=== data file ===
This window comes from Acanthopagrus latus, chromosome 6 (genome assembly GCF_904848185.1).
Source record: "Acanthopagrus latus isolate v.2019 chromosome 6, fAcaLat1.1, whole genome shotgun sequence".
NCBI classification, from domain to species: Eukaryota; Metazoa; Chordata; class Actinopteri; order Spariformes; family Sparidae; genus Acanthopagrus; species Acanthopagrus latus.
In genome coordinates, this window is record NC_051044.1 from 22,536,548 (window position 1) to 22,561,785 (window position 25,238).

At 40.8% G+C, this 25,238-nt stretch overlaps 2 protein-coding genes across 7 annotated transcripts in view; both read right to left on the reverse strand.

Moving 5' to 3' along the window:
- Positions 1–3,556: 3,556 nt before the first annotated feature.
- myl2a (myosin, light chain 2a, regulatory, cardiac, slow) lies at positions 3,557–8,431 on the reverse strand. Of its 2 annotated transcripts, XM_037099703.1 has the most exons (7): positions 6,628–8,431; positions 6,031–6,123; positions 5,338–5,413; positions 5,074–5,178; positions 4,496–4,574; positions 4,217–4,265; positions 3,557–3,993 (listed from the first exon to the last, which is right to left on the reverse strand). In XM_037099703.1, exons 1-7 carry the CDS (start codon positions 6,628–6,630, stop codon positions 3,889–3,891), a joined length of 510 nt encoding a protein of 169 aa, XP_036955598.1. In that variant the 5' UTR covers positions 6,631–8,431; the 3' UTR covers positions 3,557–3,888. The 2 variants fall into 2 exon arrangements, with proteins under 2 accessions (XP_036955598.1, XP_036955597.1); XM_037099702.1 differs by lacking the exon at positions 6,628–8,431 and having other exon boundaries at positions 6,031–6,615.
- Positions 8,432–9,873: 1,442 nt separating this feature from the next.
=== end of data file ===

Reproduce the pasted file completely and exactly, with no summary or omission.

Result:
This window comes from Acanthopagrus latus, chromosome 6 (genome assembly GCF_904848185.1).
Source record: "Acanthopagrus latus isolate v.2019 chromosome 6, fAcaLat1.1, whole genome shotgun sequence".
NCBI classification, from domain to species: Eukaryota; Metazoa; Chordata; class Actinopteri; order Spariformes; family Sparidae; genus Acanthopagrus; species Acanthopagrus latus.
In genome coordinates, this window is record NC_051044.1 from 22,536,548 (window position 1) to 22,561,785 (window position 25,238).

At 40.8% G+C, this 25,238-nt stretch overlaps 2 protein-coding genes across 7 annotated transcripts in view; both read right to left on the reverse strand.

Moving 5' to 3' along the window:
- Positions 1–3,556: 3,556 nt before the first annotated feature.
- myl2a (myosin, light chain 2a, regulatory, cardiac, slow) lies at positions 3,557–8,431 on the reverse strand. Of its 2 annotated transcripts, XM_037099703.1 has the most exons (7): positions 6,628–8,431; positions 6,031–6,123; positions 5,338–5,413; positions 5,074–5,178; positions 4,496–4,574; positions 4,217–4,265; positions 3,557–3,993 (listed from the first exon to the last, which is right to left on the reverse strand). In XM_037099703.1, exons 1-7 carry the CDS (start codon positions 6,628–6,630, stop codon positions 3,889–3,891), a joined length of 510 nt encoding a protein of 169 aa, XP_036955598.1. In that variant the 5' UTR covers positions 6,631–8,431; the 3' UTR covers positions 3,557–3,888. The 2 variants fall into 2 exon arrangements, with proteins under 2 accessions (XP_036955598.1, XP_036955597.1); XM_037099702.1 differs by lacking the exon at positions 6,628–8,431 and having other exon boundaries at positions 6,031–6,615.
- Positions 8,432–9,873: 1,442 nt separating this feature from the next.